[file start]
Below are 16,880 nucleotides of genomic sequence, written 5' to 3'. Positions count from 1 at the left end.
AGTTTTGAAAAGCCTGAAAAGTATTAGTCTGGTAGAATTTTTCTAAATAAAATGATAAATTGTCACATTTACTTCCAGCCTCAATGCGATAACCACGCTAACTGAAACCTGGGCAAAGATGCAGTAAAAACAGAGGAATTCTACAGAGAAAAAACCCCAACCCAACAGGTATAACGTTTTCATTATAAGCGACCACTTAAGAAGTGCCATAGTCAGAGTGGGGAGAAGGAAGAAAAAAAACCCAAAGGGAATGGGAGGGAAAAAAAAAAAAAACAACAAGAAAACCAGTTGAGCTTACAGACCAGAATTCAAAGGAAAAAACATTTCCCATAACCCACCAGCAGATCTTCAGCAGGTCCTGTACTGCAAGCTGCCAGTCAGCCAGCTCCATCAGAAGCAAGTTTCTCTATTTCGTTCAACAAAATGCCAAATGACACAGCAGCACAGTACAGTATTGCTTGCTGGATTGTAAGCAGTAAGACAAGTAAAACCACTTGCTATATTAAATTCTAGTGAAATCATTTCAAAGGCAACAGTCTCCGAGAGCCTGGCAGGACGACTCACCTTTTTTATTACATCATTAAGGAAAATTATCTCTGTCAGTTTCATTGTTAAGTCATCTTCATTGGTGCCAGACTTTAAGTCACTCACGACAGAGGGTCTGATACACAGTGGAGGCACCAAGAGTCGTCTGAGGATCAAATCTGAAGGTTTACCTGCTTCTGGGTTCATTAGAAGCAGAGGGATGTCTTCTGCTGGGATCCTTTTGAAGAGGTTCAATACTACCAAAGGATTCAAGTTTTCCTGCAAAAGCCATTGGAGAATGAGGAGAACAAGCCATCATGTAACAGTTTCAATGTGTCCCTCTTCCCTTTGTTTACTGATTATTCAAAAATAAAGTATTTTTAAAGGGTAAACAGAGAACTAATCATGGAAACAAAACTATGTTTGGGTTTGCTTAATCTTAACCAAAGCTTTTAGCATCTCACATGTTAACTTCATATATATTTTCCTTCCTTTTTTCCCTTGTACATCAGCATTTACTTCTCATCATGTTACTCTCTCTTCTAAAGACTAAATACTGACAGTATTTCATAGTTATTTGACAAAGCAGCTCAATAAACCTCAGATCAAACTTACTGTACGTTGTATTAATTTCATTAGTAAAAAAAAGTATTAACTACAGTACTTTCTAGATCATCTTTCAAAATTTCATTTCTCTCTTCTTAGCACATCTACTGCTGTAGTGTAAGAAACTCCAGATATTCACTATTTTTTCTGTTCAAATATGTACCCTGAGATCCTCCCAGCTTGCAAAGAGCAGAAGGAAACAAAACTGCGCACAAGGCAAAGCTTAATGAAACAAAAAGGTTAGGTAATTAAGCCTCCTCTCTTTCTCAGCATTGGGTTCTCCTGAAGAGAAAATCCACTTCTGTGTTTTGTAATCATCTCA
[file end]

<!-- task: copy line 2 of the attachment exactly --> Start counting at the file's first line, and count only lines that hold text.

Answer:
AGTTTTGAAAAGCCTGAAAAGTATTAGTCTGGTAGAATTTTTCTAAATAAAATGATAAATTGTCACATTTACTTCCAGCCTCAATGCGATAACCACGCTAACTGAAACCTGGGCAAAGATGCAGTAAAAACAGAGGAATTCTACAGAGAAAAAACCCCAACCCAACAGGTATAACGTTTTCATTATAAGCGACCACTTAAGAAGTGCCATAGTCAGAGTGGGGAGAAGGAAGAAAAAAAACCCAAAGGGAATGGGAGGGAAAAAAAAAAAAAACAACAAGAAAACCAGTTGAGCTTACAGACCAGAATTCAAAGGAAAAAACATTTCCCATAACCCACCAGCAGATCTTCAGCAGGTCCTGTACTGCAAGCTGCCAGTCAGCCAGCTCCATCAGAAGCAAGTTTCTCTATTTCGTTCAACAAAATGCCAAATGACACAGCAGCACAGTACAGTATTGCTTGCTGGATTGTAAGCAGTAAGACAAGTAAAACCACTTGCTATATTAAATTCTAGTGAAATCATTTCAAAGGCAACAGTCTCCGAGAGCCTGGCAGGACGACTCACCTTTTTTATTACATCATTAAGGAAAATTATCTCTGTCAGTTTCATTGTTAAGTCATCTTCATTGGTGCCAGACTTTAAGTCACTCACGACAGAGGGTCTGATACACAGTGGAGGCACCAAGAGTCGTCTGAGGATCAAATCTGAAGGTTTACCTGCTTCTGGGTTCATTAGAAGCAGAGGGATGTCTTCTGCTGGGATCCTTTTGAAGAGGTTCAATACTACCAAAGGATTCAAGTTTTCCTGCAAAAGCCATTGGAGAATGAGGAGAACAAGCCATCATGTAACAGTTTCAATGTGTCCCTCTTCCCTTTGTTTACTGATTATTCAAAAATAAAGTATTTTTAAAGGGTAAACAGAGAACTAATCATGGAAACAAAACTATGTTTGGGTTTGCTTAATCTTAACCAAAGCTTTTAGCATCTCACATGTTAACTTCATATATATTTTCCTTCCTTTTTTCCCTTGTACATCAGCATTTACTTCTCATCATGTTACTCTCTCTTCTAAAGACTAAATACTGACAGTATTTCATAGTTATTTGACAAAGCAGCTCAATAAACCTCAGATCAAACTTACTGTACGTTGTATTAATTTCATTAGTAAAAAAAAGTATTAACTACAGTACTTTCTAGATCATCTTTCAAAATTTCATTTCTCTCTTCTTAGCACATCTACTGCTGTAGTGTAAGAAACTCCAGATATTCACTATTTTTTCTGTTCAAATATGTACCCTGAGATCCTCCCAGCTTGCAAAGAGCAGAAGGAAACAAAACTGCGCACAAGGCAAAGCTTAATGAAACAAAAAGGTTAGGTAATTAAGCCTCCTCTCTTTCTCAGCATTGGGTTCTCCTGAAGAGAAAATCCACTTCTGTGTTTTGTAATCATCTCA